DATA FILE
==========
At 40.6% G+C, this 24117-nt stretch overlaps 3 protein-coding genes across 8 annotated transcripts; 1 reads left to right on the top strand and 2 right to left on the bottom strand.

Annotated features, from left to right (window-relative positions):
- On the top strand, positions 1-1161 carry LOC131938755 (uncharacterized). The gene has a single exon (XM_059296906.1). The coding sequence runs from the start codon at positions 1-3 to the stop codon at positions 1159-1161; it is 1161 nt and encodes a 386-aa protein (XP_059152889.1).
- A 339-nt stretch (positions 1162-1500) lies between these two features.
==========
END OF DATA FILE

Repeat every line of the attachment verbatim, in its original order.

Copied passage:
At 40.6% G+C, this 24117-nt stretch overlaps 3 protein-coding genes across 8 annotated transcripts; 1 reads left to right on the top strand and 2 right to left on the bottom strand.

Annotated features, from left to right (window-relative positions):
- On the top strand, positions 1-1161 carry LOC131938755 (uncharacterized). The gene has a single exon (XM_059296906.1). The coding sequence runs from the start codon at positions 1-3 to the stop codon at positions 1159-1161; it is 1161 nt and encodes a 386-aa protein (XP_059152889.1).
- A 339-nt stretch (positions 1162-1500) lies between these two features.